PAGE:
TRA Commissioner General, Mr Rished Bade
TRA Commissioner General, Mr Rished Bade

The Tanzania Revenue Authority (TRA) collected 3.9trl/- from custom duties in 2013/2014 and it has set a target of 4.6trl/- for the current fiscal year.

TRA Commissioner General, Mr Rished Bade
TRA Commissioner General, Mr Rished Bade

The duties account for about 38 per cent of all revenues collected by the tax body. Appearing before the Parliamentary Public Accounts Committee (PAC) in Dar es Salaam on Tuesday, the TRA?s Commissioner General, Mr Rished Bade, was optimistic that the duties could hit the 5trl/- mark, save for tax evasions and the protocols.

The regional protocols in question are those signed among members of the East African Community (EAC) and the Southern African Development Community (SADC).

Through the agreements, some commodities pass through Tanzania untaxed to those countries. ?By the half of this fiscal year (December 31, 2014) we managed to collect 2trl/- which is almost the amount we collected in 2011/2012.

We hope to collect the remaining amount of 2.6trl/- as per our target by the end of the financial year,? Mr Bade explained to members of the committee.

PAC member Esther Matiko (Special Seats- Chadema) noted with alarm that during the financial year 2011/2012, the TRA collected custom duties amounting to 2.97trl/- while at the same time there were exemptions to the tune of staggering 930bn/-.

?This means that in that year over 31.3 per cent of revenues in form of custom taxes were exempted by the government,? Ms Matiko complained.

The TRA Board of Directors Chairman, Mr Bernard Mchomvu, concurred with the MP, noting that if exemptions in customs were reduced by a half the government would be in a position to collect about 800bn/- each year.

Mr Mchomvu admitted on the other hand that there was some kind of ?laxity? at TRA in regard to collections of custom duties. Expounding further, the Commissioner of Customs at TRA, Mr Tiagi Kabisi, said the waiver on imported goods destined for other member states of either EAC or SADC are provided for under the Value Added Tax (VAT) on international trade.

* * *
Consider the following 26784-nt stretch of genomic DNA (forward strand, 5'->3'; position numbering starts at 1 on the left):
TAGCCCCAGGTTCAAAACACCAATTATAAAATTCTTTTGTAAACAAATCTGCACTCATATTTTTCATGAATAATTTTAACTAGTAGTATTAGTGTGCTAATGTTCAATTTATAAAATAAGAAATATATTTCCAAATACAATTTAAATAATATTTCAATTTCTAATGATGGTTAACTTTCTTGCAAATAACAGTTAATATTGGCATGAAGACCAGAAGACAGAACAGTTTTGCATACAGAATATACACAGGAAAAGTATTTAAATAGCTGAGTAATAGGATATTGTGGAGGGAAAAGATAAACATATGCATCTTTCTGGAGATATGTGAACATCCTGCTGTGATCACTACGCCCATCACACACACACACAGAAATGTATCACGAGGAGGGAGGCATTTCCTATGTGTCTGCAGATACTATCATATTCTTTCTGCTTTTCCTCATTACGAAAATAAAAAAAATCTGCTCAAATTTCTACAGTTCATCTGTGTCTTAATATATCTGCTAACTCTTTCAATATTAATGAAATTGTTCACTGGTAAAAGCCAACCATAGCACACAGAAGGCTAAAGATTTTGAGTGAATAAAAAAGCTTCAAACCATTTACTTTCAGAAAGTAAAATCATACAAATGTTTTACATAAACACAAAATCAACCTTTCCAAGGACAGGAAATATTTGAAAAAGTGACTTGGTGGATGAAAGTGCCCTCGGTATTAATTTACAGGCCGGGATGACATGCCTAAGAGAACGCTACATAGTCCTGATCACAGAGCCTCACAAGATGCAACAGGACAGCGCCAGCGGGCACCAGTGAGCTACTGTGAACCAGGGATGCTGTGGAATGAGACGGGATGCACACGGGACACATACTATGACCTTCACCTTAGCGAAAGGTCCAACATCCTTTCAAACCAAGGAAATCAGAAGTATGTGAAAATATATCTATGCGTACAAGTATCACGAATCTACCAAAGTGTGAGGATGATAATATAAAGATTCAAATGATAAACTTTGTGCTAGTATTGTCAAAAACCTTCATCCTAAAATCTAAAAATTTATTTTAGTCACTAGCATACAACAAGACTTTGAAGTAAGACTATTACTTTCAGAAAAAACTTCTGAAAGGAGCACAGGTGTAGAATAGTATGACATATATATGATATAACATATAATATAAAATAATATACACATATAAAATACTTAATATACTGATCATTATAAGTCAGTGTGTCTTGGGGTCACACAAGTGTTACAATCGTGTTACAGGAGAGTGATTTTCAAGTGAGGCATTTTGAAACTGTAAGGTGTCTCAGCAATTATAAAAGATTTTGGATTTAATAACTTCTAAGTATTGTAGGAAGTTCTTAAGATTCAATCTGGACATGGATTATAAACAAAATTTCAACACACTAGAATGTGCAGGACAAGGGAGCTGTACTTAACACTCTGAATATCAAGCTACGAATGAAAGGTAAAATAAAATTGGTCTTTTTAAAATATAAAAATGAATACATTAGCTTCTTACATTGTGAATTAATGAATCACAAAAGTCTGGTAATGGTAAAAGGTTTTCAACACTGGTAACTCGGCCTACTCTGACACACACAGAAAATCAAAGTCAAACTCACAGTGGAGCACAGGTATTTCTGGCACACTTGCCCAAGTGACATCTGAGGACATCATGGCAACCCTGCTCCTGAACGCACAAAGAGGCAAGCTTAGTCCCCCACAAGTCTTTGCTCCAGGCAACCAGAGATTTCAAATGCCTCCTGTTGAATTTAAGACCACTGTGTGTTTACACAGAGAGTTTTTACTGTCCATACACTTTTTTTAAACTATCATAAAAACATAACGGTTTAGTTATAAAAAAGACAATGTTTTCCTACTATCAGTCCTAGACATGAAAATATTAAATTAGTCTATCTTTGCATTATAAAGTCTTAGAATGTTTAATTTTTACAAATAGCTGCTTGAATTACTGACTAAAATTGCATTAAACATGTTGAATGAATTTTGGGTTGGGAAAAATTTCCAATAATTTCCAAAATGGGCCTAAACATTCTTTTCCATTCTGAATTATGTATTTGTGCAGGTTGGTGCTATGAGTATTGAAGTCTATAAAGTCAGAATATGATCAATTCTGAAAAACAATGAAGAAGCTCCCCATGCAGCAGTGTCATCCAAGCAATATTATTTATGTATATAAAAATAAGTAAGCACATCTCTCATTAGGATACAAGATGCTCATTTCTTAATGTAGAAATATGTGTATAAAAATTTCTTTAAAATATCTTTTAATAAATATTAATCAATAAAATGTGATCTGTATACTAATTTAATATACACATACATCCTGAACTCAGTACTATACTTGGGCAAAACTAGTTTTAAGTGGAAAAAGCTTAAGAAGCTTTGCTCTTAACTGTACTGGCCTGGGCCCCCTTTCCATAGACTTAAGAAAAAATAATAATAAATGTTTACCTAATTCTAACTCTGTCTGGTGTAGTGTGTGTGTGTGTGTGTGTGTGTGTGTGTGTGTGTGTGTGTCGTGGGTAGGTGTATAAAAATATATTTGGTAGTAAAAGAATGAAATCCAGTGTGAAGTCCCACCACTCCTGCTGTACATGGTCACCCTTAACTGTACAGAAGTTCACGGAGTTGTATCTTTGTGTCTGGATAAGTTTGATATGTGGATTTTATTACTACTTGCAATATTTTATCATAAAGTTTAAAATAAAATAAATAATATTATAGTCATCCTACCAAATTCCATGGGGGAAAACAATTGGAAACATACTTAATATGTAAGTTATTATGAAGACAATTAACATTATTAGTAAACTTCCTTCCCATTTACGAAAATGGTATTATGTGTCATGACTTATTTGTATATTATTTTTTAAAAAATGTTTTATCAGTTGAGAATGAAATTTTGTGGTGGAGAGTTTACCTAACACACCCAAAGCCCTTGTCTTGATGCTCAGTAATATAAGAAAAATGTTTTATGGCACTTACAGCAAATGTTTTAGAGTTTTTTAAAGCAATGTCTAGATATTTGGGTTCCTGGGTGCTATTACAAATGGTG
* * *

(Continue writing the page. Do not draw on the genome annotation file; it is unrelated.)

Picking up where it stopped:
Petroleum products, according to the commissioner, fetch about 40 per cent of all revenues from custom duties followed by spare parts for motor vehicles and machinery, construction materials (tiles), electronics and garments.

Custom duties are taxes levied on imports (and, sometimes, on exports) by the customs authorities of a country to raise revenues, and/or to protect domestic industries from more efficient or predatory competitors from abroad.

The duties are based generally on the value of goods or upon the weight, dimensions, or some other criteria of the item (such as the size of the engine, in case of automobiles).

Meanwhile, the PAC has directed the government to ensure the VAT Act of 2014 that was enacted by the National Assembly last year is immediately enforced towards reduction of tax exemptions.

The Chairman of PAC, Mr Zitto Kabwe Kigoma (North-Chadema), urged the TRA to come up with proposals on how the government can decrease the exemptions to just one per cent of the Gross Domestic Product (GDP).

By ALVAR MWAKYUSA, Tanzania Daily News

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